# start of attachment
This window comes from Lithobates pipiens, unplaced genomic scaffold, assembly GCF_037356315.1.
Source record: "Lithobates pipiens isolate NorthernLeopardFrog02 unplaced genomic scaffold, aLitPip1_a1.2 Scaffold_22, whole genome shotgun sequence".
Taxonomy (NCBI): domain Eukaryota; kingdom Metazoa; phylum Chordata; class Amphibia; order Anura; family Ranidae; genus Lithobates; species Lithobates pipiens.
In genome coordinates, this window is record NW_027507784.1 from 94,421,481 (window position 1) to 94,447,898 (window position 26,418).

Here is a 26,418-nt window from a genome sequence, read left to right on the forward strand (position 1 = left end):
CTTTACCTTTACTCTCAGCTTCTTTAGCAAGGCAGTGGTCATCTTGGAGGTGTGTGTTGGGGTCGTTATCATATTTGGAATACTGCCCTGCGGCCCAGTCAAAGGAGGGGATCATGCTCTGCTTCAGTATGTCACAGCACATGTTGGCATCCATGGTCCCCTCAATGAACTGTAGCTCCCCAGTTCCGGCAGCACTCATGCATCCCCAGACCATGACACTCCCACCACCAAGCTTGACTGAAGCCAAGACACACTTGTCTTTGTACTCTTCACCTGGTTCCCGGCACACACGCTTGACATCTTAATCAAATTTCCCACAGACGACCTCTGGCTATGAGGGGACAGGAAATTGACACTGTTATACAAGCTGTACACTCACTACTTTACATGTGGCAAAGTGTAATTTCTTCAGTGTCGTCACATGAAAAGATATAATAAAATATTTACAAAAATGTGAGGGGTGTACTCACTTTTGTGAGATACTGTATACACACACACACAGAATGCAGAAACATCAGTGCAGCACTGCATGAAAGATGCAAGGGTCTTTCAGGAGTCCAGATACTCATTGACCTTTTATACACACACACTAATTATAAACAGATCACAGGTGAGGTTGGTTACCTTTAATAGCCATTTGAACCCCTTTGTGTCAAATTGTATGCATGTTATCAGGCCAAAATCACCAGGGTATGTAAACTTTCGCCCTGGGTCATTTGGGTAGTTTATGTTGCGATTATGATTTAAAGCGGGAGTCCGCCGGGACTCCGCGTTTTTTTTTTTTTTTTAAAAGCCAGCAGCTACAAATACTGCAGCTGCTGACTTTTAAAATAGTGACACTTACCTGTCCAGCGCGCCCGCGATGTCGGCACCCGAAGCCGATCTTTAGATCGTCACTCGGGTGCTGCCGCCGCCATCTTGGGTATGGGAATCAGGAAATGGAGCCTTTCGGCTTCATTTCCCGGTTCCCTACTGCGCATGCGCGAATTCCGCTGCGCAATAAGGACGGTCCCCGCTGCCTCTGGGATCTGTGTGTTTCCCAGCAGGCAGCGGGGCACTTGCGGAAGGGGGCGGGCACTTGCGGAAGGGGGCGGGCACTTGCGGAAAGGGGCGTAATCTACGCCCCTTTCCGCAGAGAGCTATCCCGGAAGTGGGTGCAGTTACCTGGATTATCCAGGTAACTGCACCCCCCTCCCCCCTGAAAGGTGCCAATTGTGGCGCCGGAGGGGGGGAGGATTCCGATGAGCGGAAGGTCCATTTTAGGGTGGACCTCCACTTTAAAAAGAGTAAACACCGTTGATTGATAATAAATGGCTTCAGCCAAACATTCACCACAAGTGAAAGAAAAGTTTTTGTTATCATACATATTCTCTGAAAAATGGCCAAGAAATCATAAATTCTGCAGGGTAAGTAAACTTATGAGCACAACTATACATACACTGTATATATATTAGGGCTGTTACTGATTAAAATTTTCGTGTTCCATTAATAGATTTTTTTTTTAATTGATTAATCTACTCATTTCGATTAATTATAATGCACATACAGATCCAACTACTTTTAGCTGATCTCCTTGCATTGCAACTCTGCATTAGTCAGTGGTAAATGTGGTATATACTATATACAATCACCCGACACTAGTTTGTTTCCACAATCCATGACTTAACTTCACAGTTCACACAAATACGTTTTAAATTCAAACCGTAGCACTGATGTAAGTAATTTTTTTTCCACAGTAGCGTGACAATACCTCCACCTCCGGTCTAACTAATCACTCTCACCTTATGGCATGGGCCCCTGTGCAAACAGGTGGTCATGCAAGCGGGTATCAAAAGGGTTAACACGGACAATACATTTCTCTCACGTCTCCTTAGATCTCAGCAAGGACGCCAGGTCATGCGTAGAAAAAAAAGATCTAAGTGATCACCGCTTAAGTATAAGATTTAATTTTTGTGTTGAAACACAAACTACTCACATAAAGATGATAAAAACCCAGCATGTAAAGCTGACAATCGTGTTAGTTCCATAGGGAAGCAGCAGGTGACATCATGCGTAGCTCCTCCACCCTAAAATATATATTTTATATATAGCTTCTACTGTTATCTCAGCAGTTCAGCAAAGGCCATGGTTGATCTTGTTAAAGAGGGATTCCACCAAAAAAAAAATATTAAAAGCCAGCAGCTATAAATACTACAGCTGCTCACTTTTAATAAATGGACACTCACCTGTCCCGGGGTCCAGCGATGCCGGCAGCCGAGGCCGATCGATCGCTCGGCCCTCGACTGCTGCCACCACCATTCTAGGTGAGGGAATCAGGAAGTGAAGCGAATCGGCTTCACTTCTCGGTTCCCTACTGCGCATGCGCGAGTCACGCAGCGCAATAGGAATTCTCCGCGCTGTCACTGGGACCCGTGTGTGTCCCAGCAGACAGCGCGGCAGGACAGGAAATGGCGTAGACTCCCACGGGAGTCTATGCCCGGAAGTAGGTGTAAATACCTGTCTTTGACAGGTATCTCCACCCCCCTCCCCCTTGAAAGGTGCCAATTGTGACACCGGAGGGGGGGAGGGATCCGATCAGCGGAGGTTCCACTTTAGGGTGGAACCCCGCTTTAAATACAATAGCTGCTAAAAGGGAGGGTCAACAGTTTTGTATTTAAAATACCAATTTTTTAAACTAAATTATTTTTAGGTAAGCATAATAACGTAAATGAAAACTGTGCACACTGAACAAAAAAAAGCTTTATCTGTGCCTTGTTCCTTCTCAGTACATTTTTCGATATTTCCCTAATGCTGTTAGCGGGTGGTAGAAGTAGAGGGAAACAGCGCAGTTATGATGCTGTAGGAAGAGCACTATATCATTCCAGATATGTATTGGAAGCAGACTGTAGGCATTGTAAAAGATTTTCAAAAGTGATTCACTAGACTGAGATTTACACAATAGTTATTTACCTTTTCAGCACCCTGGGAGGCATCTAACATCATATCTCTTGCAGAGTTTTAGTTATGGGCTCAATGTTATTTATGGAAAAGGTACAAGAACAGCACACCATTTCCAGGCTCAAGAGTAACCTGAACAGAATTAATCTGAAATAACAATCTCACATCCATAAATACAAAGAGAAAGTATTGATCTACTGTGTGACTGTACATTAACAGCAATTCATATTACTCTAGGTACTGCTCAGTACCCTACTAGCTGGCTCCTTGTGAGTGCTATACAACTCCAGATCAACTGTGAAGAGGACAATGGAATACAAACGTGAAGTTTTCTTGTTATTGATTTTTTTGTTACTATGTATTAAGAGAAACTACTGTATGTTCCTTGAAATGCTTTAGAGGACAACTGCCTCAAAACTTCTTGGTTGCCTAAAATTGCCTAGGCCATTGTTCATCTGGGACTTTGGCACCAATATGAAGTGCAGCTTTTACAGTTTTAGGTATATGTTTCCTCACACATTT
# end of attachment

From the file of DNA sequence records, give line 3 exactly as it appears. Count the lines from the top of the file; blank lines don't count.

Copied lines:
Taxonomy (NCBI): domain Eukaryota; kingdom Metazoa; phylum Chordata; class Amphibia; order Anura; family Ranidae; genus Lithobates; species Lithobates pipiens.